The Challenge of the Kingdom of God

(Introduction to the Faculty and Staff Prayer Service for Holy Week on Wednesday afternoon, 1 April 2015)

Let us remember that we are in the holy presence of God.

The Stations of the Cross are a treasured prayer for the Christian community, for they remind us of the last hours of Jesus, his final journey. However, this “way of the Cross” is more than simply a memory. It is and can be a retelling of our own personal journeys and, in fact, the journey that must be taken by this institution, La Salle Academy.


In this “Busted Halo” re-telling, we discover that these last hours in the life of Jesus reveal the consequences of his vision, his narrative, his new story of a radically different world, “The Kingdom of God.” It is a world that challenges the suppositions of both the past and the present that violence triumphs over peace, that hoarding triumphs over sharing, that death triumphs over life. It is a vision over which Jesus would not compromise, for which he would be pushed aside, ignored, walked over—for which he would fall three times. It is a Kingdom that presents itself as friend helping friend in need; a Kingdom in which we put others before ourselves, we forgive instead of exacting revenge, we put a priority on the poor. And it is a Kingdom that has been entrusted to us, even as the bruised and bloodied body of Jesus was entrusted to his mother.

mary and jesus

Thus, if La Salle Academy is to be a place that has the vision of Jesus, that tells the narrative of a world that can be better than it is, that promotes the Kingdom of God over the kingdoms of men, we too must be ready to walk our own path of challenges and trials and sorrows. In our school-wide and classroom prayer and in our instruction and in our modelling and in the experiences we create for our students, we need to stand with those who advocate for social justice, who are the truth tellers; we need to remind ourselves and our students that for this vision, we Kingdom builders might be ridiculed, laughed at, called “dreamers” or “traitors” or “do-gooders.”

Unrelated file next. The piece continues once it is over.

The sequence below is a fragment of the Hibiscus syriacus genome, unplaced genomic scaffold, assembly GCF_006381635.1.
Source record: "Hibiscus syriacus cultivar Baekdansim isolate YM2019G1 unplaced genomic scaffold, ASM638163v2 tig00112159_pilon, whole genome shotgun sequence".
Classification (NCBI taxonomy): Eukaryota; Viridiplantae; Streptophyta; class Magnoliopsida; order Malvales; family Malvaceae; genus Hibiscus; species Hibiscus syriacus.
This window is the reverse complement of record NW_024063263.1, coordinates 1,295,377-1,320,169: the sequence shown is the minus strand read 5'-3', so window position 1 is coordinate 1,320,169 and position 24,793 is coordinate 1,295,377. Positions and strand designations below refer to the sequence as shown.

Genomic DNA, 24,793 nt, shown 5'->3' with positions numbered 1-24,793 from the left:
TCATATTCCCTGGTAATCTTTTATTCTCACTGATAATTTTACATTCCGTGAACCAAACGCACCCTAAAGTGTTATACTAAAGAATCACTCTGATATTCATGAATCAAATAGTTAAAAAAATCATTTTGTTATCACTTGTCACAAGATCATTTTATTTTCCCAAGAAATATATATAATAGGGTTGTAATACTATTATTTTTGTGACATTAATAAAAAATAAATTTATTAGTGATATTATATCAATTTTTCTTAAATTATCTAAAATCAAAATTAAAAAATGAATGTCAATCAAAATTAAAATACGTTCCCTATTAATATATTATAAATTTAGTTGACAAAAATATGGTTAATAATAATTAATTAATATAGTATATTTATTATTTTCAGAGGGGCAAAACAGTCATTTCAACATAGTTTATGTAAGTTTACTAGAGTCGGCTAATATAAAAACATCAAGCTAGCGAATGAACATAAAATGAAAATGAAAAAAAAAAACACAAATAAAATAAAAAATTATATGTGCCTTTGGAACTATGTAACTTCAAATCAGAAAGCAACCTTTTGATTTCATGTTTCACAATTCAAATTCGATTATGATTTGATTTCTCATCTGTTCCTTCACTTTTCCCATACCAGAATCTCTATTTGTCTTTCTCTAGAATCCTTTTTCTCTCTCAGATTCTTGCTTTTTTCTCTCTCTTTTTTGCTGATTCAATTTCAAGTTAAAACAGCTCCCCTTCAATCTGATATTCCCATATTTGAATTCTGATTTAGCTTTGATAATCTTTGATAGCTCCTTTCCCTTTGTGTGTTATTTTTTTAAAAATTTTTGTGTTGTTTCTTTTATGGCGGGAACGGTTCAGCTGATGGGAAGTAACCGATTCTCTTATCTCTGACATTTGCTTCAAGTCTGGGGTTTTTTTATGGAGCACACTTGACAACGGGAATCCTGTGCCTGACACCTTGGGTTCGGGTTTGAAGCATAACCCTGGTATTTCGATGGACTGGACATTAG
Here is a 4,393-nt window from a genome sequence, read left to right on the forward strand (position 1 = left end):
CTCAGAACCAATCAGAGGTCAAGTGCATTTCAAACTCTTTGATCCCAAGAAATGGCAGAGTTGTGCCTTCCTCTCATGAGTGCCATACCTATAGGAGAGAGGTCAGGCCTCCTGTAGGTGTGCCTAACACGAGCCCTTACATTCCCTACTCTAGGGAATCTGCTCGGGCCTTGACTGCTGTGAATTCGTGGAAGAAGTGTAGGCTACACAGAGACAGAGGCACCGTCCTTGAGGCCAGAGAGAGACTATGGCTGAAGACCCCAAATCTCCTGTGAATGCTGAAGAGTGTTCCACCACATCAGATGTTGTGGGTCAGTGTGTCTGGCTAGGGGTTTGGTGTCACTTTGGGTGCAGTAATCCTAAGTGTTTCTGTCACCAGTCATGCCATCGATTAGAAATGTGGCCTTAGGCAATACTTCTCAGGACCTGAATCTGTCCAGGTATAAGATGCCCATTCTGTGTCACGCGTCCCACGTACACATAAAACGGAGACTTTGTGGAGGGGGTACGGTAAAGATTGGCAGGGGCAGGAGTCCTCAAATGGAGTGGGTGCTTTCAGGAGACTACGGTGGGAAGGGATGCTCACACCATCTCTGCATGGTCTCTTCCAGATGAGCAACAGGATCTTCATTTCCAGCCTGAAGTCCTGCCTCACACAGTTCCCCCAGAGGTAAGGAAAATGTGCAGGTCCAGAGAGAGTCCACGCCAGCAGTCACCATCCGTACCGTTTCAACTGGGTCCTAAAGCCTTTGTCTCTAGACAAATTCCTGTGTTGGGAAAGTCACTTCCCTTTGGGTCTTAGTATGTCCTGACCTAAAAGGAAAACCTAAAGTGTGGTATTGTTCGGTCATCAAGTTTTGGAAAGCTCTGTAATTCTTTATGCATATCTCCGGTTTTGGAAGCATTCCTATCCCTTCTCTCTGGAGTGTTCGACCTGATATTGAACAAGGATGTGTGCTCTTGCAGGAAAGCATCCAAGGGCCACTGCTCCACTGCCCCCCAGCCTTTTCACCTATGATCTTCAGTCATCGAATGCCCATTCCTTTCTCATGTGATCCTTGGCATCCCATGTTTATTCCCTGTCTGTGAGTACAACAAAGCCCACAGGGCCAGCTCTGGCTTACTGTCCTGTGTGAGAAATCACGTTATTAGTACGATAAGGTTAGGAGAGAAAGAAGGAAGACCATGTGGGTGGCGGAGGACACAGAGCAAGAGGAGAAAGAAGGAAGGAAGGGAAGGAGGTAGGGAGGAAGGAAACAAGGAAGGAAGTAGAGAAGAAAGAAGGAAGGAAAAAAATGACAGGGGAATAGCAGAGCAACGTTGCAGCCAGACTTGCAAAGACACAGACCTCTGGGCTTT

We may be tempted to avoid the pain of another—a friend, a co-worker; the hungry and the homeless of McAuley House; the aborted child; the neglected kids of Smith Hill Day Care; the developmentally different children of Meeting Street School; the people of Camden and the Blackfeet Indian reservation; the immigrants of Apopka and the border near Tucson; the children of the St. Jean Baptiste de La Salle School in Haiti and the students of Rongai.


We may be challenged by popular culture and business and governmental policies as we teach that, in this Kingdom, we protect the weak, that we turn the other cheek, that we feed the hungry, that we place the poor in front of the wealthy. And if and when we find ourselves working against the Kingdom instead of for it, and if and when we experience the cold and darkness of the tomb—our failures and our doubts and our frustrations; it is then, it is then that we turn in faith, as Jesus did, to our God who always forgives, who never leaves us, who turns the Cross from an instrument of defeat to one of triumph.


Yes, this way of the cross is our way and it is the way that we must point out to our students. Here at La Salle Academy we are not only educating our students; we are making them “Builders of the Kingdom of God.”

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Brother Frederick Mueller, FSC